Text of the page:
BPaL was approved by the US Food and Drug Administration (FDA) on August 14, 2019, based in part on results from the Nix-TB trial in South Africa, which included patients with XDR TB or multidrug-resistant (MDR) TB who failed or were intolerant of prior therapy (1). Pretomanid, the novel agent in the regimen, is a nitroimidazooxazine that blocks cell-wall production in actively replicating MTB organisms and acts as a respiratory poison and protein synthesis inhibitor to kill nonreplicating persister organisms (2). Bedaquiline is a diarylquinoline that inhibits mycobacterial adenosine triphosphate synthase in replicating and persister organisms, and linezolid is an oxazolidinone that also inhibits protein synthesis (3,4). The combined activity of BPaL enables cure in a far shorter period compared with currently recommended 18- to 24-month MDR TB regimens (5). In the Nix-TB trial, BPaL produced favorable outcomes in 98/109 (90%) patients at 6 months posttreatment (1); in addition, little preexisting resistance to bedaquiline, pretomanid, or linezolid has been reported (4,6).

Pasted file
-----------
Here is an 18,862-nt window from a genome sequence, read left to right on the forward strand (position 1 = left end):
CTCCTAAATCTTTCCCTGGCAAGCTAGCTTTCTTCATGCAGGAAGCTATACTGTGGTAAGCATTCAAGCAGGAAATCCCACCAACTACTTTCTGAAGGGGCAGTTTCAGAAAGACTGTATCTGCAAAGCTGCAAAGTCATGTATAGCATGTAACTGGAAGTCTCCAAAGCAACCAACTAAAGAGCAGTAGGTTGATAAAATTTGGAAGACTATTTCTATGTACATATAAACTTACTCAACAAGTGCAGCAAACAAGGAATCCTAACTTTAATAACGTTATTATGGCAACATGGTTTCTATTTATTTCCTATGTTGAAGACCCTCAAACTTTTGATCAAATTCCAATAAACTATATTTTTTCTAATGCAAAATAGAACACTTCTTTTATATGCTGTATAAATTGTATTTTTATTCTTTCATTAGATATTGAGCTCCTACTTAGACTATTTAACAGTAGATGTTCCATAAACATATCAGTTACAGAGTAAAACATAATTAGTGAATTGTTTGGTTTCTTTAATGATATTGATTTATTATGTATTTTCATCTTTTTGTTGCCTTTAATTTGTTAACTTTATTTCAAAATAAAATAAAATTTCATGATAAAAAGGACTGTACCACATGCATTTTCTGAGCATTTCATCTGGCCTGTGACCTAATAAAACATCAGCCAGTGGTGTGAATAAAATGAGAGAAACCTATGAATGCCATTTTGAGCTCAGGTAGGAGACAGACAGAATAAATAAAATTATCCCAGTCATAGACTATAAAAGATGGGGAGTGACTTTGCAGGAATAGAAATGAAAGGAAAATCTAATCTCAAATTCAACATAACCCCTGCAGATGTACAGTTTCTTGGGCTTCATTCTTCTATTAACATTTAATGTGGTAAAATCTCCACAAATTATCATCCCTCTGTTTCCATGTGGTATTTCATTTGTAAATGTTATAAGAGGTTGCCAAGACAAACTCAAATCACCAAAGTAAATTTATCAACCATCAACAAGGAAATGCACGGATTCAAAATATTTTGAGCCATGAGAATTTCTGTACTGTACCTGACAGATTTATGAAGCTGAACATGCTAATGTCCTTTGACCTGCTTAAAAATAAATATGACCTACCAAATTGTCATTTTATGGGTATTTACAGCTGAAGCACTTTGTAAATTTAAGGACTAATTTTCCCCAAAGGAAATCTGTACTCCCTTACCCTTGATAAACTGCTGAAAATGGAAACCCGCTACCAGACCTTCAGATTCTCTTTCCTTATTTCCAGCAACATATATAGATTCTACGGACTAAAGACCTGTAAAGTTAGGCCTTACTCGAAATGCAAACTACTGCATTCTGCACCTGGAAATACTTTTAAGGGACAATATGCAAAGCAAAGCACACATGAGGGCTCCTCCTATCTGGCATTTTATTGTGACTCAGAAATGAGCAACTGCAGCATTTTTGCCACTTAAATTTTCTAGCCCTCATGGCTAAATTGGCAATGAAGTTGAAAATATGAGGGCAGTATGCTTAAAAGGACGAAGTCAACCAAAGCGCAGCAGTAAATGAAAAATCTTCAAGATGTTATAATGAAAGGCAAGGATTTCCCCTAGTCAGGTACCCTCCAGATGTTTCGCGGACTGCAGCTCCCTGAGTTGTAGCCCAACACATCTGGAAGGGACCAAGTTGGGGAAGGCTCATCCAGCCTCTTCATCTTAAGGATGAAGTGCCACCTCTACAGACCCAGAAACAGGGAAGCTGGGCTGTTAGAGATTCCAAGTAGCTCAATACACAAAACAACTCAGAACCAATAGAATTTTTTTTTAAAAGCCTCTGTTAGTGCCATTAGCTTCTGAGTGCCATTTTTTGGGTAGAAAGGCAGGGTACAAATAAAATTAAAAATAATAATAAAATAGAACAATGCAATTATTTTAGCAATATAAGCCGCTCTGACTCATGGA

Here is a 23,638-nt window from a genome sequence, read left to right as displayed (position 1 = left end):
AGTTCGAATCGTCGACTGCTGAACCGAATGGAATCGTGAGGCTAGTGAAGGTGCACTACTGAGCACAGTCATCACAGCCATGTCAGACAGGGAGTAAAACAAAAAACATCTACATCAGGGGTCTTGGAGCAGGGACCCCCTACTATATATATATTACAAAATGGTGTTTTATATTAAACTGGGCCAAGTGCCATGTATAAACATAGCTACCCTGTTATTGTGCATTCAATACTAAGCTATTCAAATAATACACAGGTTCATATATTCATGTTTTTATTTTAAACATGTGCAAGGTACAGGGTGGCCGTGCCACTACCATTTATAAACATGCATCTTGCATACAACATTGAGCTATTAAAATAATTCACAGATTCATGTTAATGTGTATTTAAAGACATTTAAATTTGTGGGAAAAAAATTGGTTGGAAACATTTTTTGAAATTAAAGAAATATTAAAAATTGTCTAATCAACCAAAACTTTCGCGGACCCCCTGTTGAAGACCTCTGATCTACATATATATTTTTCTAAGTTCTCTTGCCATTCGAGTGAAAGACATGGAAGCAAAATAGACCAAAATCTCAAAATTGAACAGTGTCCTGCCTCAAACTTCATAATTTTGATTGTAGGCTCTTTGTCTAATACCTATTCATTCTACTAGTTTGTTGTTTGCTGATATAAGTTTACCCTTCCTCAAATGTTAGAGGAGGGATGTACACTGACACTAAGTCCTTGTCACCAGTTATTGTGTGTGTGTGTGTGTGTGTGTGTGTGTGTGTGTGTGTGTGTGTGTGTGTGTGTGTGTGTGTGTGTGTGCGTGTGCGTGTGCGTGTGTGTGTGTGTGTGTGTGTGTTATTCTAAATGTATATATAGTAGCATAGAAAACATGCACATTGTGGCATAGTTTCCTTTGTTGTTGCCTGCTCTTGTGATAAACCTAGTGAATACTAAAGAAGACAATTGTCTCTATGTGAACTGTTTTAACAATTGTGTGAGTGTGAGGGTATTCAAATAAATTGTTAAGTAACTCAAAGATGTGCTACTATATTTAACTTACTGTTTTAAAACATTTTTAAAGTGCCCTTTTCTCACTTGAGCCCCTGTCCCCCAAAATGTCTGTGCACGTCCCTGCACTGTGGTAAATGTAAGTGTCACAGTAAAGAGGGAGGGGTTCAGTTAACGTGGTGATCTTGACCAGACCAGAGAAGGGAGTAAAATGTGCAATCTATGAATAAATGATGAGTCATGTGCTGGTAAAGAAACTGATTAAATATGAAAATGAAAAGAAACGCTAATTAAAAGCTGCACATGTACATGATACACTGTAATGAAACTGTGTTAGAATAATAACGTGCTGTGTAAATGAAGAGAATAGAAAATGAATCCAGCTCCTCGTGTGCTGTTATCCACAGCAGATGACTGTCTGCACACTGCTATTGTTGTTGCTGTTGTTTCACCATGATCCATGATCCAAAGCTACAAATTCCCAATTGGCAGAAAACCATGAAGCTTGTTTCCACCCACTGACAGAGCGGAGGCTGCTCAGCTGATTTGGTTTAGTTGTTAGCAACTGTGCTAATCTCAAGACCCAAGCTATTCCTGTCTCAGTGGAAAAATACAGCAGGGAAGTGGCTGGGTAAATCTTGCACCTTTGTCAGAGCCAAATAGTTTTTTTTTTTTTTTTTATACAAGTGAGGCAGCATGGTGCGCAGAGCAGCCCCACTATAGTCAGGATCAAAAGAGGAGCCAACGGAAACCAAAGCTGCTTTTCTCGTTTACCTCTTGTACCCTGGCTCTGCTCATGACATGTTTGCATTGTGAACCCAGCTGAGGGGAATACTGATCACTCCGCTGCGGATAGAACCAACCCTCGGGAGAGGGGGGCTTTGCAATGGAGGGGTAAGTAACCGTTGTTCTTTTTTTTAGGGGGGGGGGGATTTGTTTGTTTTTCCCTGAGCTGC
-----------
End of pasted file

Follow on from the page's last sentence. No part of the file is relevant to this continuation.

Because pretomanid was not yet commercially available in the United States, the TB Alliance required an FDA-approved single-patient investigational new drug application and provided 6 months of pretomanid acquired internationally. A bridging regimen of bedaquiline, linezolid, moxifloxacin, cycloserine, clofazimine, and ethambutol was initiated for 2 weeks, then was narrowed to BPaL when pretomanid arrived.
For this patient, we initiated linezolid at 600 mg/d, given the toxicity of the Nix-TB dose of 1,200 mg/d, the patient’s paucibacillary disease, and TB COE’s experience with linezolid dosing (1,4,7,8). Therapeutic drug monitoring performed at the University of Florida Infectious Diseases Pharmacokinetic Laboratory (https://idpl.pharmacy.ufl.edu) was used to maintain a linezolid peak of 12–26 µg/mL and trough <2 µg/mL to reduce drug-induced toxicity (4,9).